Black gold

Their bungalow seemed

to grow out of the ground.

The garden was big enough

to lose himself in.


While grandchildren marched

importantly in and out of sheds,

Dad took me on a tour of his empire

that terminated at the compost bins.


Ran leaf mould through his fingers,

exulting at what he’d created,

the miracle of degradation,

black gold. It’s life that matters, son, 


he used to say, with urgency. 

Late at night he spoke

of wartime captivity, reckoning

I’d reached an age to understand.


Laughed at the way mum played

Monopoly, tears coursed his cheeks.

Once, when Match of the Day came on,

while eating a banana he danced a jig.

◄ No, Minister! or Whatever happened to the BBC?

Song of the Ofsted Inspectors ►


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Greg Freeman

Fri 17th Mar 2023 07:25

Thank you, Uilleam!

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Uilleam Ó Ceallaigh

Wed 15th Mar 2023 18:40

his empire
that terminated at the compost bins.

A lovely turn of phrase there Greg.

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Greg Freeman

Tue 14th Mar 2023 09:03

Thanks for those comments, MC, Steve, and Ray. Really glad you liked it.

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Mon 13th Mar 2023 22:42

A real classic Greg , layers of feelings here and all genuine and natural shall we say that reflects the man? - yes lets. There's a directness and a humour to add the twist in the history.


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Stephen Gospage

Sun 12th Mar 2023 21:39

Such sincerity in this, Greg. You can be moved by it and be thoroughly entertained at the same time. I was both.

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M.C. Newberry

Sun 12th Mar 2023 18:25

Captured in these lines - a man who knew the wonderrful irony
of nature -
that waste makes haste in the ceaseless cycle of renewal. .

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Greg Freeman

Sun 12th Mar 2023 13:58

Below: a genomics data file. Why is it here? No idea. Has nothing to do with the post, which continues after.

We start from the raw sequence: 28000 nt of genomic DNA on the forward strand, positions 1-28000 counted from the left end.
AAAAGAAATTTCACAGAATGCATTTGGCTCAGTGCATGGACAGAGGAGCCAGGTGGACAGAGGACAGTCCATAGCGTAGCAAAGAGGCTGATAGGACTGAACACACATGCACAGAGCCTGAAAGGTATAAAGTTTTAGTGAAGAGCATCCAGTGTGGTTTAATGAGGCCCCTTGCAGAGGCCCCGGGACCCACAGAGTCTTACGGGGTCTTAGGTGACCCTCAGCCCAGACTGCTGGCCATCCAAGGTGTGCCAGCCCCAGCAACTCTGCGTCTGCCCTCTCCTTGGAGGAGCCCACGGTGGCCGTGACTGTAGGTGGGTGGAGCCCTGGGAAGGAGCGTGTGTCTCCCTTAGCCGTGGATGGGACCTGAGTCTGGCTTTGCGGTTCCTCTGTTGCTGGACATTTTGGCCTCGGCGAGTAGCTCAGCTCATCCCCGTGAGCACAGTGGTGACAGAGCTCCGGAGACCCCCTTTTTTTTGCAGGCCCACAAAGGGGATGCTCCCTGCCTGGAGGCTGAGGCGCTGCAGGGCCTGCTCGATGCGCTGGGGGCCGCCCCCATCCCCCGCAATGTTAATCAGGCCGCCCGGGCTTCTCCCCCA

Aw, glad to have put smiles on faces, guys. Many thanks for your comments. Keith, I didn't know about your Dad and Burma. Respect.

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Graham Sherwood

Sun 12th Mar 2023 13:52

On reading it I thought I'd read something like it before (then saw your reference Greg). I had a memorable (in more ways than one) day out yesterday with my eldest son at Twickenham!!!
In the car I mentioned that my father (his granddad) having passed away at only 61 meant that I had missed so many days out like yesterday. We had more than a hug upon parting and have vowed to repeat our days out more often.

Father/Son memories are tremendously important and I would urge anyone (especially if they write) to get them down on paper.

Great work Greg Black Gold indeed!

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Sun 12th Mar 2023 13:47

I LOVE this poem. Read it with a smile on my face. So glad you re-posted, Greg.

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keith jeffries

Sun 12th Mar 2023 10:52

Immediately on reading this poem my mind went back to my parents who were similarly situated; with my father in his 'inner sanctum', the greenhouse where all were forbidden to enter. Indoors Mum would knit or browse her way through 'People's Friend'. Occasionally Dad would mention his war in Burma, which he would not dwell on too much. Your poem produced some nostalgic images.
Thank you for this

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Greg Freeman

Sun 12th Mar 2023 09:43

I'm posting this poem from my collection The Fall of Singapore because of its final two lines. Match of the Day meant a lot to my dad.

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